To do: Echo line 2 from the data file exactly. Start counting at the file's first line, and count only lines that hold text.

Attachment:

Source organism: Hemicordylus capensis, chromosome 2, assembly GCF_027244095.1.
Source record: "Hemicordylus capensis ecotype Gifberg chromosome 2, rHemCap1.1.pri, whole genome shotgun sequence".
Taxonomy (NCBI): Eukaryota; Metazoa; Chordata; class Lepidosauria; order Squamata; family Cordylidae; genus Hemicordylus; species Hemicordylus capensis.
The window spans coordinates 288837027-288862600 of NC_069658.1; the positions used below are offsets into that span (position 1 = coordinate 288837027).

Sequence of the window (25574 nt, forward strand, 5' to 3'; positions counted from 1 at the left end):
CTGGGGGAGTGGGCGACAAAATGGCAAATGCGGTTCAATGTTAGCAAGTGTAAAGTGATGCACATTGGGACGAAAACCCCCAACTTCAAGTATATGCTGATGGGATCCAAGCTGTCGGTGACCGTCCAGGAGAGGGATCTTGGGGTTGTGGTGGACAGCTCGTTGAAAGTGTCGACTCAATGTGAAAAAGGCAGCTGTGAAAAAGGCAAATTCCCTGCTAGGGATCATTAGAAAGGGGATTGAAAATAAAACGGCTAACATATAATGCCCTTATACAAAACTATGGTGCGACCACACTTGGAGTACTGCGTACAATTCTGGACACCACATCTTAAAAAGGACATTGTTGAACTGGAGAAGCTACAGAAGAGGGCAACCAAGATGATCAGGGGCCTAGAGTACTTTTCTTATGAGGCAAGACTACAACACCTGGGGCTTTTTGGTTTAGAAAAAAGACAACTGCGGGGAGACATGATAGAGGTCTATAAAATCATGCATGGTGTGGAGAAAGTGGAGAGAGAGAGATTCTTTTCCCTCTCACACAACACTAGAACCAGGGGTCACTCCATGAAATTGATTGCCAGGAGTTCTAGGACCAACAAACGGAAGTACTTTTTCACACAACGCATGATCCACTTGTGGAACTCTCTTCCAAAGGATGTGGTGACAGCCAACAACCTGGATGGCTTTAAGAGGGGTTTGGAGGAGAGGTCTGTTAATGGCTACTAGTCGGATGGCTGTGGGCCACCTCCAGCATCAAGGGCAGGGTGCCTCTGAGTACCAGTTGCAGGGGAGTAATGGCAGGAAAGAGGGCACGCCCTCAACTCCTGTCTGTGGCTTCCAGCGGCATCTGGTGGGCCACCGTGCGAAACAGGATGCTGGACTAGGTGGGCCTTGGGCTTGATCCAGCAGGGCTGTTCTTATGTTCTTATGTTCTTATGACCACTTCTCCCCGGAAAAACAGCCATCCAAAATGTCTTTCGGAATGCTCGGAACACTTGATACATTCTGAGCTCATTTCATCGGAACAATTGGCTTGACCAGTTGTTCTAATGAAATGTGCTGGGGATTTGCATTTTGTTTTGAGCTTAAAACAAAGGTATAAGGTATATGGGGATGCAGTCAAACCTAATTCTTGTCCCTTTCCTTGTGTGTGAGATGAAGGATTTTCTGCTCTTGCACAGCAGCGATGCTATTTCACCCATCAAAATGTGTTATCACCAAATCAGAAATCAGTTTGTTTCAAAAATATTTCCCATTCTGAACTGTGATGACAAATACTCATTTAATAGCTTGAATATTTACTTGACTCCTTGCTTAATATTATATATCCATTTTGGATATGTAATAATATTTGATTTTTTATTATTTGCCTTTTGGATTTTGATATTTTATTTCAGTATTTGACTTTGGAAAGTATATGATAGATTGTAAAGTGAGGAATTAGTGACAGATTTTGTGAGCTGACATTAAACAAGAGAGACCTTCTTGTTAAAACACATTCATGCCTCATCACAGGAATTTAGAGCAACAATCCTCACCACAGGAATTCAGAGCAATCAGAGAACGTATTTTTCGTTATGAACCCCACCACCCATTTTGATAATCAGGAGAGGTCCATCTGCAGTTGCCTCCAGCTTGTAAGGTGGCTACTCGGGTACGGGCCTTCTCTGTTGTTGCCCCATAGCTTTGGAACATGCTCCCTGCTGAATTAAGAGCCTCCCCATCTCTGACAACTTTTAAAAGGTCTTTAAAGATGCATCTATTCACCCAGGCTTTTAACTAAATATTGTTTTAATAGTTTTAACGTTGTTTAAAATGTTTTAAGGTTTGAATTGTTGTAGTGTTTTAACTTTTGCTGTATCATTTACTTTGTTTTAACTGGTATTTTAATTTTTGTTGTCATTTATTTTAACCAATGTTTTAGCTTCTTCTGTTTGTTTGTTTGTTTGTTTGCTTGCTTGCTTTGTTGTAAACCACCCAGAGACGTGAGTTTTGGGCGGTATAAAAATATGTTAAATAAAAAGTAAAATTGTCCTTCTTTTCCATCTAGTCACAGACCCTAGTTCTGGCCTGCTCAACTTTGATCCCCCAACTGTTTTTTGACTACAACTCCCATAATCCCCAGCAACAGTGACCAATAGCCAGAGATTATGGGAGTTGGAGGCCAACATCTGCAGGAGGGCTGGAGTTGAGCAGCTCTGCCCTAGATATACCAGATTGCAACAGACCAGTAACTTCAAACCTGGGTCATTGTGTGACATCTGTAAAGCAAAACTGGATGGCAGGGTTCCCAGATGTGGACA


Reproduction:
Source record: "Hemicordylus capensis ecotype Gifberg chromosome 2, rHemCap1.1.pri, whole genome shotgun sequence".